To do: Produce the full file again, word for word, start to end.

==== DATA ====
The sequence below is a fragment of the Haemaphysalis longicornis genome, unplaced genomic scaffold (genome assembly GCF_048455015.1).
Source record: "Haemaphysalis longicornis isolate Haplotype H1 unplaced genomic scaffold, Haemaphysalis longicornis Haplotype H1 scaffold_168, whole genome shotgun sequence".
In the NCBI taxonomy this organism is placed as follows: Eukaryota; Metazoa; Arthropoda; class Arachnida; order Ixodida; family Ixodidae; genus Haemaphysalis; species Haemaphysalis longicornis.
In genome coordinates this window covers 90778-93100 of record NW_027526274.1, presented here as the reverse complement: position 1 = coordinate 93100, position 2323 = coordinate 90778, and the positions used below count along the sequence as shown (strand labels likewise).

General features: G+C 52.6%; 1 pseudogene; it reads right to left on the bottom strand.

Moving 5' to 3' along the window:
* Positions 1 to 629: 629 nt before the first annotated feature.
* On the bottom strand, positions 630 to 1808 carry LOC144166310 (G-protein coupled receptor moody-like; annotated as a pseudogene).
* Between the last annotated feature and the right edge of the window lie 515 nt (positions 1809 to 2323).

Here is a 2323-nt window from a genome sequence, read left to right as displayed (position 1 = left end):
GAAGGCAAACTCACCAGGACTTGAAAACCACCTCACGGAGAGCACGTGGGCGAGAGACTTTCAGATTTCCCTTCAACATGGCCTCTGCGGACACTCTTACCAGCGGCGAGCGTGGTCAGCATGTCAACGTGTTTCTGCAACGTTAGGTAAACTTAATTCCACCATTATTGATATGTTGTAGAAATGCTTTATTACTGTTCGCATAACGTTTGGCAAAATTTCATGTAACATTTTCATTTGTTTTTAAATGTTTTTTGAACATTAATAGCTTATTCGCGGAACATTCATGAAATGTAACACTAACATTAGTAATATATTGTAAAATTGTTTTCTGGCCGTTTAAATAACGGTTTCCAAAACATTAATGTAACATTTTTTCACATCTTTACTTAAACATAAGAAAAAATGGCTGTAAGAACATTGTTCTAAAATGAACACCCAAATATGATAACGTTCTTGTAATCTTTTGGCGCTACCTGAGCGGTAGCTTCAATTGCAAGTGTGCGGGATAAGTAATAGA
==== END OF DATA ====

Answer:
The sequence below is a fragment of the Haemaphysalis longicornis genome, unplaced genomic scaffold (genome assembly GCF_048455015.1).
Source record: "Haemaphysalis longicornis isolate Haplotype H1 unplaced genomic scaffold, Haemaphysalis longicornis Haplotype H1 scaffold_168, whole genome shotgun sequence".
In the NCBI taxonomy this organism is placed as follows: Eukaryota; Metazoa; Arthropoda; class Arachnida; order Ixodida; family Ixodidae; genus Haemaphysalis; species Haemaphysalis longicornis.
In genome coordinates this window covers 90778-93100 of record NW_027526274.1, presented here as the reverse complement: position 1 = coordinate 93100, position 2323 = coordinate 90778, and the positions used below count along the sequence as shown (strand labels likewise).

General features: G+C 52.6%; 1 pseudogene; it reads right to left on the bottom strand.

Moving 5' to 3' along the window:
* Positions 1 to 629: 629 nt before the first annotated feature.
* On the bottom strand, positions 630 to 1808 carry LOC144166310 (G-protein coupled receptor moody-like; annotated as a pseudogene).
* Between the last annotated feature and the right edge of the window lie 515 nt (positions 1809 to 2323).

Here is a 2323-nt window from a genome sequence, read left to right as displayed (position 1 = left end):
GAAGGCAAACTCACCAGGACTTGAAAACCACCTCACGGAGAGCACGTGGGCGAGAGACTTTCAGATTTCCCTTCAACATGGCCTCTGCGGACACTCTTACCAGCGGCGAGCGTGGTCAGCATGTCAACGTGTTTCTGCAACGTTAGGTAAACTTAATTCCACCATTATTGATATGTTGTAGAAATGCTTTATTACTGTTCGCATAACGTTTGGCAAAATTTCATGTAACATTTTCATTTGTTTTTAAATGTTTTTTGAACATTAATAGCTTATTCGCGGAACATTCATGAAATGTAACACTAACATTAGTAATATATTGTAAAATTGTTTTCTGGCCGTTTAAATAACGGTTTCCAAAACATTAATGTAACATTTTTTCACATCTTTACTTAAACATAAGAAAAAATGGCTGTAAGAACATTGTTCTAAAATGAACACCCAAATATGATAACGTTCTTGTAATCTTTTGGCGCTACCTGAGCGGTAGCTTCAATTGCAAGTGTGCGGGATAAGTAATAGA